Incorrect Use Of Property Sees Woman Charged With Cruelty
A woman from North Bay, Ontario is facing charges after being found keeping almost 600 rats in her one-bedroom apartment.
According to this article in the Toronto Sun, she has been charged with “permitting distress, failing to provide sanitary living conditions, failing to provide care necessary for general welfare, and failing to provide adequate and appropriate medical attention.” She “voluntarily” surrendered the rats who were removed from the apartment over a number of days and who are currently awaiting adoption after being spread out over a number of humane societies in the province. The 51-year-old woman will appear in North Bay court on February 3rd.
The most interesting thing about this story isn’t the woman herself; rather, it presents us with yet another example of how the intention of an action and the perceived legitimacy a particular animal use dictates whether or not an animal owner has committed any wrongdoing. As property, the interests of the animal remain irrelevant and non-existent by law, and the action is determined to be right or wrong in accordance with whether or not there are any human benefits to be derived.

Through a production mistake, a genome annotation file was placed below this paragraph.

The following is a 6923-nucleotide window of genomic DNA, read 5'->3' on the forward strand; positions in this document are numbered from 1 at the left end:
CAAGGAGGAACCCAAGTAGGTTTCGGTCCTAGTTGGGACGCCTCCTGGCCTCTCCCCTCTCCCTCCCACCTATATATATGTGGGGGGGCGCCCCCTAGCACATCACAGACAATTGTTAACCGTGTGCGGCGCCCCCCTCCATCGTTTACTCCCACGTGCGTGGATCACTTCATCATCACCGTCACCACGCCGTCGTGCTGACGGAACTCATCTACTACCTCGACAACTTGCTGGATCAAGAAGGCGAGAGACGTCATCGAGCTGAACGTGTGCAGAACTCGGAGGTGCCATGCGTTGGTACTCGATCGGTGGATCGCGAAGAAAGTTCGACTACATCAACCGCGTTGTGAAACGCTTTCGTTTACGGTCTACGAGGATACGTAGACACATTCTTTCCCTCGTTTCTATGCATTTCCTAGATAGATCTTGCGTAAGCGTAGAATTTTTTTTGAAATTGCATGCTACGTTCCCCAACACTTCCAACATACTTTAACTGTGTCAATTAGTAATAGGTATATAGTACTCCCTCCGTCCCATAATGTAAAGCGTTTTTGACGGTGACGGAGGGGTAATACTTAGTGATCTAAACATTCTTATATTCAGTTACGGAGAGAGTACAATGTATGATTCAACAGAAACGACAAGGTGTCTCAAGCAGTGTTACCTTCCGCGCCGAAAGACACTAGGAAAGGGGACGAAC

Take these 600 rats, for example. Were they kept in a single laboratory room, where their stress, unsanitary conditions and lack of medical attention were part of an experiment for human medication or cosmetic testing, the suffering of the rats would be deemed “necessary” in light of the human benefits accrued from the exploitation. Their exploitation would be deemed legitimate in contributing to the overall net wealth of society.
If the rats were being raised as some sort of culinary delicacy, whereby the owner intended to slaughter the rats and sell them as food, the use and treatment of the rats would be be considered legitimate as the law would assume that, given that the owner intends to make a profit, the owner will not irrationally treat his/her property in ways that would diminish the value of that property.
When it comes to the woman in Ontario, however, her treatment of the 600 rats did not contribute to the net wealth of society, nor did it serve any legitimate purpose in the eyes of the law. In other words there were no human benefits to be derived from the exploitation, and only then was it considered “unnecessary.”
Her charges are not in recognition of the inherent value of the rats. Rather, the law is reprimanding her for using her animal property in a way that served no purpose benefitting humans. The very same exploitation and neglect is considered legitimate and “necessary” by the law whenever there is a human benefit or when the exploitation is deemed as contributing to society in some way.
The rats remain things, and until we dismantle the property status of animals by going vegan, so do the billions of other animals being exploited for “necessary” and “legitimate” purposes.